Fluid responsiveness

      Optimization of fluid therapy is a topic of intense research. Cardiac filling volumes and pressures are often used to guide fluid administration. The relative value of cardiac filling volume and pressures for predicting fluid responsiveness was evaluated in 32 patients after cardiovascular surgery [34]. Regardless of the ejection fraction, baseline central venous pressure was lower in responding events. The pulmonary artery occlusion pressure was more useful than the global end-diastolic volume index for predicting fluid responsiveness when the ejection fraction was low, but when the ejection fraction is near normal the volume index is more useful than the occlusion pressure. Could filling pressures be determined on chest X-ray imaging? The vascular pedicle width is determined on chest X-ray imaging and is a non-invasive measurement of intravascular volume status. The vascular pedicle width and central venous pressure or pulmonary artery occlusion pressure were measured in 152 patients with acute lung injury [35]. This retrospective cohort is a substudy of the Fluid and Catheter Treatment Trial [36]. The vascular pedicle width correlated with the pulmonary artery occlusion pressure and central venous pressure. A vascular pedicle width ≥72 mm identified a pulmonary artery occlusion pressure ≥18 mmHg with an AUC of 0.69 (P = 0.001) but, admittedly, with modest sensitivity and specificity (61% for both).

      Dynamic indices better predict fluid responsiveness than static indices. A closed-loop fluid-management algorithm using a patient simulator including a pulse pressure variation output was tested in three phases [37]. In different hemorrhage scenarios, the algorithm better maintained hemodynamics compared with no management. In the second phase, compared with 20 practicing anesthesiologists for the management of a simulated hemorrhage scenario, the algorithm intervened earlier, gave more fluids and better preserved CO. The algorithm was relatively insensitive to noise and artifacts.

      Dynamic indices may be limited by several factors. Respiratory variation in plethysmography, as a consequence of stroke volume variations, can non-invasively predict volume responsiveness [38]. Vasoconstriction altered this signal in 67 patients [39]. Plethysmography variability was related to pulse pressure variation in patients not receiving norepinephrine, while this relation-ship was lost in patients treated with norepinephrine. In the latter, plethysmography variations were unable to predict the response to fluids. The tidal volume may also affect pulse pressure variations [40]. Lakhal and colleagues observed in 65 patients with acute respiratory distress syndrome that variations in pulse pressure fail to predict fluid responsiveness [41]. The importance of the driving pressure was illustrated well [42]: pulse pressure variation adequately predicted fluid responsiveness in the subgroup of patients experiencing a respiratory variation in pulmonary artery occluded pressure >4 mmHg, reflecting large changes in pleural pressure. When these indices are ineffective, one may consider using the passive leg raising test. Interestingly, this test can be applied even in the most severe patients such as patients treated with venovenous ECMO [43]. In 17 patients, an increase in stroke volume >10% during passive leg raising predicted the response to fluids.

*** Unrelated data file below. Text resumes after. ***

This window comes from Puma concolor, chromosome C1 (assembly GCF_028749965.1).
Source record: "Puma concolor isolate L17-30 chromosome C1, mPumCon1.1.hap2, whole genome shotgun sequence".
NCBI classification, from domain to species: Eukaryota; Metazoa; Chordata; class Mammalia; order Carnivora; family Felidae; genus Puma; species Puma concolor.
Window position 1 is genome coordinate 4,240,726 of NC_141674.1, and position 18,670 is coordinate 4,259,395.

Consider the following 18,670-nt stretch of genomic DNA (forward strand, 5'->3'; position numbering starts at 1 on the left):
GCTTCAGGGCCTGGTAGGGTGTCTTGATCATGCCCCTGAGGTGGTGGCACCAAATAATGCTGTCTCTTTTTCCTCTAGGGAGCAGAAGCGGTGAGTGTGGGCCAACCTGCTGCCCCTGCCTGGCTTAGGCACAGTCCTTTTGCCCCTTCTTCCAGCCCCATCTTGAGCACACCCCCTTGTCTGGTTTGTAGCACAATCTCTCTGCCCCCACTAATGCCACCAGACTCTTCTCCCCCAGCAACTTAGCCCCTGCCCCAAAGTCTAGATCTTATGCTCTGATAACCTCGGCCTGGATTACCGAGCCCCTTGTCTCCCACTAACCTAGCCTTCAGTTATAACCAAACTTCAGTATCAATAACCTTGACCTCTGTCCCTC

The increase in arterial pressure during fluid administration depends not only on the increase in CO but also on arterial tone. However, predicting whether a given patient would present increased arterial pressure before performing fluid administration remains challenging. Monge García and colleagues present an elegant method to evaluate vascular tone [44]. These authors computed dynamic arterial elastance as the slope of pulse pressure variations divided by stroke volume variations over the same respiratory cycle. In 25 preload responsive patients, dynamic arterial elastance >0.89 predicted an increase in arterial pressure in response to volume loading in preload-dependent patients with a sensitivity of 93.75% (95% CI = 69.8 to 99.8%) and a specificity of 100% (95% CI = 66.4 to 100%).

      Perioperative management of high-risk surgical patients